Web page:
A Sinner of the Deep Sea Volume 1 Review

Thousands of miles beneath the sea lies the home of the mermaids: half-human half-fish beings who have cut themselves off from the human world, when humans proved to be selfish creatures who only wanted to control the seas, not live alongside merfolk. Jo is a mermaid who has her own simple life, swimming where she wants, eating her favourite foods and is friends with a hugely popular dancer by the name of Ryuu. One day however, Ryuu is suddenly arrested for supposedly having gone to the shore and met a human. Jo can’t believe it. Is Ryuu silly enough to risk exposure? Is Ryuu really in love, like she says she is?

This is Akihito Tomi’s second series to be published in English, the first being Stravaganza – The Queen in the Iron Mask, which finished a few years back. A Sinner of the Deep Sea shows a lot of marks of a veteran mangaka; one being the art, which is stunning; the big eyes and facial designs reminded me of a more modern take on Osamu Tezuka, but the backgrounds and details are really what sell Akihito Tomi’s talents. The look and feel of the sea on the page, the way the mermaids sway in the water, the details of the sea-world and more, all just screams someone who clearly thought the world through and knew how to really make it shine on the page. I also really like the several ‘show don’t tell’ moments; for example, when Jo gets ready for bed, she doesn’t just take off her top, but also the shawl around her waist the connects the human and fish halves of herself. As all mermaids have that covered up, I took it to mean that it’s like lower underwear for merfolk, like we wear underpants and such. It’s such a small and intimate detail that really hooked me into this tale. Another reason I thought Akihito was a veteran was the pacing of this story; the first chapter is all set-up, no plot. In fact, the first half of the opening chapter barely has any dialogue; instead it’s showing Jo off as a character: her carefree nature, swimming with the whales, her cocky attitude as she tries to jump higher than them in the sky. It’s all great character writing and sets up the atmosphere of the book in a unique way.

The plot paragraph above doesn’t really start to kick in until halfway through the book, after we’ve already been introduced to the merfolk town (without massive info-dumping, I might add) and we meet Ryuu as a friend to Jo first, rather than a damsel right off the bat. You see that this is a The Little Mermaid tale but instead of the protagonist being the titular mermaid, we’re instead following the POV of her best friend, and seeing the aftermath of what happens when one mermaid falls in love with a human. In this version of events, it’s not just forbidden for mermaids to see humans, but there’s a whole police squad in place at the border to prevent mermaids from doing so, and arrest those who do. Ryuu, being famous, has her public image tainted by the law-breaking and with being such a protective friend, Jo takes it upon herself to help her, despite putting herself at risk. In another story, we would be wondering why we are not following the events from Ryuu’s point of view; she is the one who causes the ‘inciting incident’ in the story, and there’s the forbidden love angle too. But because the manga spends a good amount of time introducing Jo, her fiery personality and her relationship with not just her friend but the merfolk world around her, we as the audience are already invested in this world, BEFORE The Little Mermaid side of the tale even begins. Ryuu’s personality is also a fun spin on The Little Mermaid protagonist type; she starts as a famous dancer who doesn’t hide that she uses the men who court her to only further her superficial needs (money, expensive foods, better place to live, etc), and it’s the love of a random human who makes her feel genuine emotion and show a more hopeful side. Understandably, Jo thinks Ryuu’s being stupid, but then we get a small chapter from the human’s point of view, who’s more a geeky, naïve type, rather than being princely, and you can’t help but root for them two.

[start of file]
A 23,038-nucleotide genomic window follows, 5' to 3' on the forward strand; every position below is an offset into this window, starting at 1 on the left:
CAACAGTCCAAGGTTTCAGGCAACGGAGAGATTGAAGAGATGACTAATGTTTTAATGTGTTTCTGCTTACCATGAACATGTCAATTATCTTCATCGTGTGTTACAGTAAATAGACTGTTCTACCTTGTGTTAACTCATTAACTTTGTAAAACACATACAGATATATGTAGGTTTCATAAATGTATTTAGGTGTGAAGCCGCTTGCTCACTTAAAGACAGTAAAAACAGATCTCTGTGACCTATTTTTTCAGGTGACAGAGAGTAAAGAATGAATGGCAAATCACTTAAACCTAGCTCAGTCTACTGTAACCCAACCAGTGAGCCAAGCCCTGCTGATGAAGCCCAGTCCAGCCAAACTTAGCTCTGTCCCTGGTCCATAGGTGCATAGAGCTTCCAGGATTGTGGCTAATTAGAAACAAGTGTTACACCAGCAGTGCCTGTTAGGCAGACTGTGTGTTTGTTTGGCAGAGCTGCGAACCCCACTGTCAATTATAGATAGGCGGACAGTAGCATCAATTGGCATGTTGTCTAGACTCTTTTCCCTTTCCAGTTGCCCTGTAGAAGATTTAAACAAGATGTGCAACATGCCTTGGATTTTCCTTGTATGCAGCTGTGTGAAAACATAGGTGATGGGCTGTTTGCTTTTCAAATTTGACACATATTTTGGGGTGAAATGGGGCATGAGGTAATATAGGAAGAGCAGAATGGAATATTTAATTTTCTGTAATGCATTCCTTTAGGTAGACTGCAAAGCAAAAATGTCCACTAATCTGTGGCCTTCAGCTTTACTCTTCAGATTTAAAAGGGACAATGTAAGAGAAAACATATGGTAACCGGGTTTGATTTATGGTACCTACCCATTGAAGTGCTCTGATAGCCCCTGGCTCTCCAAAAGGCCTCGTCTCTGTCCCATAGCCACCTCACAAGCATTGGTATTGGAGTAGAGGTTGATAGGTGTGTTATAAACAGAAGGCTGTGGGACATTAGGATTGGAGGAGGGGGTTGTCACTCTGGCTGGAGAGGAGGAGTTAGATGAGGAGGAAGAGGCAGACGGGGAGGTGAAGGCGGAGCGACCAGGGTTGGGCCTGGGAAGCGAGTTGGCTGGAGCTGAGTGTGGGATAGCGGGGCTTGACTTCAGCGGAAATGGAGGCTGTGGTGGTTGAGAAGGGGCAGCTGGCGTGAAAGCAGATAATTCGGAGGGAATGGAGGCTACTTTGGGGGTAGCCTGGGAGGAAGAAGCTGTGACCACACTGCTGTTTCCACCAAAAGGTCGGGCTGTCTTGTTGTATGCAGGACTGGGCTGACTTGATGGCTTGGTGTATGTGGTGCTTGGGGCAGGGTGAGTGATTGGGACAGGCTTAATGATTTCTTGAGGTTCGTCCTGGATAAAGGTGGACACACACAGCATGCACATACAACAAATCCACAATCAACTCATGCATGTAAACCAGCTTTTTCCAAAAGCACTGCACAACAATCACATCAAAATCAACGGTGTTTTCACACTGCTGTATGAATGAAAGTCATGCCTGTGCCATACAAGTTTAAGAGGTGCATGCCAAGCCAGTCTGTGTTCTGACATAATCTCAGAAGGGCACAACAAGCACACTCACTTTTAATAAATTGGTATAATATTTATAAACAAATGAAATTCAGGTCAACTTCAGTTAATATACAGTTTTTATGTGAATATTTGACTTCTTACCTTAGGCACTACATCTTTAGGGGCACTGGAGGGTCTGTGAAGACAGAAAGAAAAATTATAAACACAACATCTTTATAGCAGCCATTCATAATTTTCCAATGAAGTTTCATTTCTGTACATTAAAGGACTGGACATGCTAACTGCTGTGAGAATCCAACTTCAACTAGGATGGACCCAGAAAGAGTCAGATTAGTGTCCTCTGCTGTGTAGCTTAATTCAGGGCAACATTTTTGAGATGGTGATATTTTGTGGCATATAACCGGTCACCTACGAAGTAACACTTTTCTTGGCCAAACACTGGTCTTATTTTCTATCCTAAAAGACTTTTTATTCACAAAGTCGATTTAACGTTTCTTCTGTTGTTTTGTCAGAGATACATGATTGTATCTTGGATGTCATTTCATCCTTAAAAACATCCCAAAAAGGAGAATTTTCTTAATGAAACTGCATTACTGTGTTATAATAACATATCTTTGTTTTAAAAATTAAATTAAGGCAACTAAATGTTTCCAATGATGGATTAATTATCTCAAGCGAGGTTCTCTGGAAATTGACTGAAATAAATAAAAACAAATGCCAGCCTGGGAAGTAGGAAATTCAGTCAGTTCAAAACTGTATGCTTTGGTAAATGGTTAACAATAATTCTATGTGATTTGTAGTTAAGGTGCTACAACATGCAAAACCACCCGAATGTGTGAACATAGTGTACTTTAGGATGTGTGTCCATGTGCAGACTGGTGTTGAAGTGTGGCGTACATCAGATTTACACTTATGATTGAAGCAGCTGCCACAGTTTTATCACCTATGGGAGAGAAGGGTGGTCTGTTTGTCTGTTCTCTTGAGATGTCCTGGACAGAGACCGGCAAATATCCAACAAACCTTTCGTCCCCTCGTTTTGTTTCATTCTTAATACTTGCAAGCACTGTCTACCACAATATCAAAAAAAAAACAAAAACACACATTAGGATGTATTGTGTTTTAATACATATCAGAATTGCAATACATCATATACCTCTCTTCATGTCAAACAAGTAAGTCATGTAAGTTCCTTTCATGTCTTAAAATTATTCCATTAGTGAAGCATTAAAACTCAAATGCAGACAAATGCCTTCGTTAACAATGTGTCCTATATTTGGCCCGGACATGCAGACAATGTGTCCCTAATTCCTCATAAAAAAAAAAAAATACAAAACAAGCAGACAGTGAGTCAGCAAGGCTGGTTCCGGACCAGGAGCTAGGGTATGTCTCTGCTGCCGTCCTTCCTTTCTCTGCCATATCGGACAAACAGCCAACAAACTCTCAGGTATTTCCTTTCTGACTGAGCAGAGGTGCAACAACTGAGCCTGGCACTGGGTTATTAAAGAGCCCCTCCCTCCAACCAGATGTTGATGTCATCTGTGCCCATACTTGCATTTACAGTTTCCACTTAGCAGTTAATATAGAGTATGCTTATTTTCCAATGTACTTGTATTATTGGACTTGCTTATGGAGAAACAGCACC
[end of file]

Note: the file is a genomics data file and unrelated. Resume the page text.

As the story takes a while to get going, it means the manga ends prematurely (or at least feels like it) so I felt that I immediately wanted to pick up the next volume, which sadly isn’t out until November. The manga has already finished its run in Japan at three volumes, so I look forward to seeing how this mermaid tales plays out.

Caleb Cook has translated this story for Yen Press with lettering by Chiho Christie, and it’s an easy read, but I also really appreciate the translation notes that explain some of the inspiration for the merfolk world, from the food to the culture references.

We’ve been getting a few mermaid stories lately, so if you’re into them, A Sinner of the Deep Sea is definitely one to add to your reading pile. It’s an atmospheric, beautiful drawn tale with a twist on The Little Mermaid story in a new way, with gorgeously detailed world building of the mermaids on top of it.

Our review copy from Yen Press was supplied by Diamond Book Distributors UK. 

9 / 10

darkstorm

By day, I work in the television industry. By night, I'm a writer for Anime UK News. Twitter: @lilithdarkstorm

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